How students find success — through failure — in Advanced Placement classes
June 20, 2016
By: Jay Mathews
Twenty years ago, Shermaine Mitchell-Ryan was a student at the former Cardozo High School thinking about college. She realized the level of instruction at most D.C. schools was so low that higher education for her could be a disaster.
So she enrolled in the TransTech (now TransSTEM) Academy. It was a school within a school designed to give disadvantaged teenagers full-strength courses and college-level exams. The hope was that it would prepare them for the rigor of heavy reading lists and long lectures in college.
The program celebrates its 25th anniversary Tuesday, as founder Shirley McCall retires and star Advanced Placement English teacher Frazier O’Leary welcomes the alumni. Mitchell-Ryan is now a science and technology policy fellow at the American Association for the Advancement of Science. She has a doctorate in cancer biology from Wayne State University’s School of Medicine.
Like nearly all Cardozo students before and since, she failed the three-hour AP English exam she took during her senior year. The program’s students were too far behind to achieve AP proficiency, but they learned more than they would have in a non-AP course, Cardozo graduates tell me. Mitchell-Ryan said O’Leary’s class for the first time “required me to develop my own thoughts rather than regurgitating information.”
AP, International Baccalaureate and Cambridge courses are increasing rapidly in high schools. This includes places like Cardozo, where 99 percent of the students are low-income and few land on the high-achievement end of any bell curve. “AP classes should be for those at the right of the curve,” a reader commented on one of my columns online. Many agree.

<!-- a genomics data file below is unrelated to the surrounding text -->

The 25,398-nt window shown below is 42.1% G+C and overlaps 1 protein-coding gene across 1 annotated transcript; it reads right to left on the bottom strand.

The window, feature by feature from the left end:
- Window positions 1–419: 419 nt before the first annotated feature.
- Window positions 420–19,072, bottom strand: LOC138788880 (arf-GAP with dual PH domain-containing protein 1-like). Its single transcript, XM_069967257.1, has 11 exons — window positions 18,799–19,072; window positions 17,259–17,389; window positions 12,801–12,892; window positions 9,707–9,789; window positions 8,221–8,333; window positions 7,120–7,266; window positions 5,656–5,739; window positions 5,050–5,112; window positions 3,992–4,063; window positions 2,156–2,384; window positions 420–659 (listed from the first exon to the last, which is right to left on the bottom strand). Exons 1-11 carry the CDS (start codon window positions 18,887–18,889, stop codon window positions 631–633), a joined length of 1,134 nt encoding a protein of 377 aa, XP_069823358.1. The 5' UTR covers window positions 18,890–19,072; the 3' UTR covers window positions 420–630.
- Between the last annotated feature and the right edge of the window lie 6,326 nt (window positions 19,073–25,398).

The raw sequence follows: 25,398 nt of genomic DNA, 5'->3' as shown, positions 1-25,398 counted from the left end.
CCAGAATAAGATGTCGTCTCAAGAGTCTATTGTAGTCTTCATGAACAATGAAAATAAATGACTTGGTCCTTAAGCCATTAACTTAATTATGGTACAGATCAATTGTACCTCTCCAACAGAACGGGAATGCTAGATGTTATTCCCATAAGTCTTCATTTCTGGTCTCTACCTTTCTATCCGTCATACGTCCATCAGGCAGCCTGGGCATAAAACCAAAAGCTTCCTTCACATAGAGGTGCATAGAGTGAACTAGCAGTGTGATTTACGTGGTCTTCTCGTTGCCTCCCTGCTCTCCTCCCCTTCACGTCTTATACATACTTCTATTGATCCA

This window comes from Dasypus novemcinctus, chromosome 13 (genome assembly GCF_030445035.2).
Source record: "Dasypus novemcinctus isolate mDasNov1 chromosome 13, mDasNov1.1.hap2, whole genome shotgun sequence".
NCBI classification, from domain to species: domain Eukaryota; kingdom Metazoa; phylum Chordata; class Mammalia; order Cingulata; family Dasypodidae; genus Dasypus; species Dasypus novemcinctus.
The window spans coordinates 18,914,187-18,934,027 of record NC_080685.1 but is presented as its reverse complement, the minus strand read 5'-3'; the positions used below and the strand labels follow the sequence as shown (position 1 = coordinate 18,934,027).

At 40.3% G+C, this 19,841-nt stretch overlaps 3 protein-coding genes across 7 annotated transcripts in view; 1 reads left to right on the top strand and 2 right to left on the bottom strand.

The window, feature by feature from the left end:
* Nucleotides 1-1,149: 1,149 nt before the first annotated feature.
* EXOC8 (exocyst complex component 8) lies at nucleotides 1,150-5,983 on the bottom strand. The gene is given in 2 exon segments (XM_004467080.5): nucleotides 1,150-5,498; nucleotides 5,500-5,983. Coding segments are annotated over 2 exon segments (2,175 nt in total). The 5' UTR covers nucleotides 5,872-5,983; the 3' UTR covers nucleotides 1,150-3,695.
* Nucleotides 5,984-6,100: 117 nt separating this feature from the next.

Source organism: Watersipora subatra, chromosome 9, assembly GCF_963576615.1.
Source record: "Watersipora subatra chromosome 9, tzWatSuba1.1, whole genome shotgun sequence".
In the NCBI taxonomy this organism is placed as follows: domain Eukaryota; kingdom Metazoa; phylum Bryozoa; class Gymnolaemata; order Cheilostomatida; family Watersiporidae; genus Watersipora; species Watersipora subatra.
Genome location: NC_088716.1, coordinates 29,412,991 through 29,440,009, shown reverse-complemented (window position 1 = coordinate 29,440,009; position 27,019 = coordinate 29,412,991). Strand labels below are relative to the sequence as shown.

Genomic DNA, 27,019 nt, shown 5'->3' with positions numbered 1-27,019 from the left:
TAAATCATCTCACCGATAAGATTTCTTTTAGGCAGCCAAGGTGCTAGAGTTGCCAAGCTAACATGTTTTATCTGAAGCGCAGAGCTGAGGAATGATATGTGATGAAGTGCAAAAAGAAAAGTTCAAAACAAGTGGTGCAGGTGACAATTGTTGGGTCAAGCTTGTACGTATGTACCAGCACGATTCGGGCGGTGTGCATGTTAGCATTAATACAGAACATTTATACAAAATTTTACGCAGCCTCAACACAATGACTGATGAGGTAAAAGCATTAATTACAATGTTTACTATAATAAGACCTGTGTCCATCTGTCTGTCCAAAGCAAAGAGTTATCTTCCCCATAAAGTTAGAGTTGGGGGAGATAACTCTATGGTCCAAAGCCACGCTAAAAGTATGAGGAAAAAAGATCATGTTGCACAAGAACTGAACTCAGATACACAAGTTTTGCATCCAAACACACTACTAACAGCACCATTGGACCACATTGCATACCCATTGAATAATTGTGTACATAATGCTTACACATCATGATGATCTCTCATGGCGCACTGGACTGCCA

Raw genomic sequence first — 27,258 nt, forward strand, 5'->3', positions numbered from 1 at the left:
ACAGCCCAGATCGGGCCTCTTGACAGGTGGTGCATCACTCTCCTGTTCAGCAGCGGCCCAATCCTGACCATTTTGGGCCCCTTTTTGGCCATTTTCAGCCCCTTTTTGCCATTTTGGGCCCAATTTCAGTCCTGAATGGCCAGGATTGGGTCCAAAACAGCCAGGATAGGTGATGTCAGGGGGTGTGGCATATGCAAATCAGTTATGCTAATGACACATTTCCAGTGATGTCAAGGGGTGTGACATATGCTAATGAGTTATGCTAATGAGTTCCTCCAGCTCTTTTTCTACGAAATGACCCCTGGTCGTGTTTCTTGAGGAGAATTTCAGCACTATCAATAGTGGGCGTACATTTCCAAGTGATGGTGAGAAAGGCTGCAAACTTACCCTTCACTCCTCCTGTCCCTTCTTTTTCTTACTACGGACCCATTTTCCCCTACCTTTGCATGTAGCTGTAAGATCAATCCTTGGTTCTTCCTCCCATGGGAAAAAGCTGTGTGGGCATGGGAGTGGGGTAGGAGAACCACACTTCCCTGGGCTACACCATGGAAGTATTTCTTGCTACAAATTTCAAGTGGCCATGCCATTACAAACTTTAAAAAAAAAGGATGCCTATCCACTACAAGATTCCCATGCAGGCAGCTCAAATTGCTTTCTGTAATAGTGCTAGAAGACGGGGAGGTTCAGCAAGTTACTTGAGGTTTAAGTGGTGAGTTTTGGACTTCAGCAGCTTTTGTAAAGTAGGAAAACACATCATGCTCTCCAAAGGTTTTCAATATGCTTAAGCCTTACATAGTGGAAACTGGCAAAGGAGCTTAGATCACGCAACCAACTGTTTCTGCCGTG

But teachers and students at schools like Cardozo have a different attitude. Katherine Arias, who just graduated from Cardozo, thought that before she encountered O’Leary, her English courses “were always too slow paced, the assignments were too simple. . . . When I realized my AP class was the complete opposite, I was ecstatic.” She said, “Everyone expects the bare minimum from” inner-city students, “but our teacher always pushed us to exceed our grasp.”
Preuss, a public charter high school at the University of California at San Diego, requires that students be from low-income families. Most take at least six AP classes, and just 31 percent of their AP exams earn passing marks. But after dealing with AP courses and tests and a longer school day and year, Preuss STEM coordinator Anne Artz said, they can handle college classes that have “over 100 students in a lecture hall” and that give “them little opportunity to ask questions or get individual help.”
“Our teachers, working with some of the neediest students in San Diego, will tell you that the students rise to the challenge,” Artz said. “They do not drag down the upper-end students.”
Kelly H. Ginley, a former AP English teacher who now runs the Advancement Via Individual Determination program at Falls Church High School, said the same happened at his school, part of Fairfax County’s two-decade commitment to AP and IB for all who want it.
Ginley did not like having average students in his AP classes when he was a high-performing student at Fairfax’s Madison High School. But when he became a teacher, he remembered his favorite instructor, Sherry Levitt, “did not let the fact that there were many different skill levels in her class get in the way of teaching me up to a 5 on the exam,” the highest score.
Alumni of the Cardozo program gather every year to thank their teachers and report their successes after they failed the AP exam. I have attended some of these reunions. Graduates have many tough teacher stories.
“Thank you, Dr. O’Leary,” recent graduate Karie Paz said in an essay, “for telling me to get out of your face because I was not dropping the class.”
Educators like that develop character. Hard courses and tests help. All of us flunk something in life, which teaches us how to handle the next challenge.